Over the radios we could hear from the Technical Delegate that the start was clean; so no penalties so far.
Rounding the buoy and it became quite physical as the athletes bunched together. The beach now in front of them, the athletes were led by Mr Funky Trunks himself, Márk Dévay with Ireland’s Christopher Mintern comfortably on his toes. No turn on the beach, just like the women and they headed back out to sea for the final 750m lap.
Antonio Serrat Seoane came out of the water behind Dévay and Mintern but dropped as the leaders pushed hard on the initial stages of the bike. Mintern led, Dévay was with him along with Marco van der Stel and GB’s Jack Willis. Serrat soon caught them along with Tom Richard FRA and so it was six leading the race.
Richard, 2017 French national duathlon champion, can run off the bike and along with Serrat this could mean an explosive finish to the race.
As the pace increased, Mintern slid backwards and out of the safety of the leading peloton and as the leaders turned on the main square they had built a lead of 25 seconds.
The pack worked well together and the lead changed regularly to ensure the pace was fast. Could these leading 5 athletes hold off the charge of the pack?
In just one lap the leaders had worked enough to build that lead to over 30 seconds as news came back that race favourite and hugely popular Uxío Abuín Ares once again had suffered technical problems and was struggling in the main pack.
Back to the leaders and orders were being barked out to take the lead and to keep the speed high. With the many opportunities to see their challenger, the leaders were able to check and control their advantage and to continue to build.
The lead increased. The wind dropped. The bikes were going faster.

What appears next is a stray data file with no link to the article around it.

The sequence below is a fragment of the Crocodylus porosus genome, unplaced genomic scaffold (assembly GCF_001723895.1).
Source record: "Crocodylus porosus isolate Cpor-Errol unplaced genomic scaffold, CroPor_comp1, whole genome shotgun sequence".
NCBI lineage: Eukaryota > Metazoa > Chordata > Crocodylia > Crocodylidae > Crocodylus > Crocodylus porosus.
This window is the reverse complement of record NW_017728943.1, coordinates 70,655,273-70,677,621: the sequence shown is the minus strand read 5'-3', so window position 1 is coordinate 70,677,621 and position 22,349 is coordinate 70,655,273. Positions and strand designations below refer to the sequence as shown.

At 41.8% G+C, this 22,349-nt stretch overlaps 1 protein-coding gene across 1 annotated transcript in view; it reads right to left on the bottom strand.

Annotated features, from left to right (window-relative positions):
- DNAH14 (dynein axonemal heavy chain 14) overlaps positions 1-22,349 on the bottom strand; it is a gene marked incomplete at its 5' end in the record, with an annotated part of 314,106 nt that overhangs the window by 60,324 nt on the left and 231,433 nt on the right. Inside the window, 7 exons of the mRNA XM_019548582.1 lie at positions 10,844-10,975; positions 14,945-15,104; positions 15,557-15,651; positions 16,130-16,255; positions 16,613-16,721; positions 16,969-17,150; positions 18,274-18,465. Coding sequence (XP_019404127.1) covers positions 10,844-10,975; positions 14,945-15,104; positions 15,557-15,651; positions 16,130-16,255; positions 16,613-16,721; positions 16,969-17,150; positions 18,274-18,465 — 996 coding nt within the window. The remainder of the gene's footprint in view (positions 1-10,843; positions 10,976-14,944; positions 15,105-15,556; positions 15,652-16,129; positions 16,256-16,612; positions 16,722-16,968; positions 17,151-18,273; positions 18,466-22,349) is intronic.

Spectators were lining the streets and cheering on the athletes. It is clear that the hard work of the local organisers and the continued support of the municipal authorities has made triathlon a “must-watch” sport and with the many opportunities that are now on offer to run, bike, run, or to swim, bike, run and to swim, run, the population in Melilla has embraced the sport.
Almost a minute was now the advantage with half the bike course completed. The chase pack had to start working.
A small breakaway from the main pack was trying to find their way closer to the leaders but this would be tough and a risky move.
At the front, the pace was so strong that they were now in sight of the tail-end of the race and there was a strong chance that some athletes would be lapped and taken out of the race.
90 seconds was the lead. This would ensure that anyone wanting to run the final 10k from the chase pack would have to be in superb form to catch the leaders. Willis ran 34:35 in Gran Canaria last year. Dévay ran 33:22 here last year. Serrat ran 31:33 in Weihai, Richard ran 31:57 in Cozumel as a U23 athlete. Van der Stel’s 32:05 at the Gran Canaria race last years suggested that these last athletes, on paper at least, had a chance for a podium place.
The bell sounding for the final lap gave the athletes a clear indication of their lead over the chase pack. It would be tense out there. 5 athletes; three medals.
Into T2 and it was a lightning fast transition from Van de Stel who led them out. Serrat set his mark on the race and led them from the turn point near to the finish, with Dévay hanging off the back.
The Spaniard kicked and kicked hard, He established a commanding lead in the first couple of minutes of the race and for Richard, Willis, van der Stel and Dévay, they could only watch in amazement.
The chase pack came in 80 seconds down and would have seen the leaders setting off. No doubt they would do their very best to hunt down the weaker ones and try for a podium place.
At the first turn, Serrat had over ten seconds on Richard and van der Stel. They kept their position; Serrat in sight, ahead of the others for the first lap as Serrat, all alone at the front, worked hard and seemed to fly over the roads.
The Richard and van der Stel combo was working well and at the far eastern turn of the course they had clearly made up ground. Serrat’s lead was now under serious threat. At the far western turn, he glanced over the road at the chasing duo and it looked, just for a second, as if his body had told him to ease up.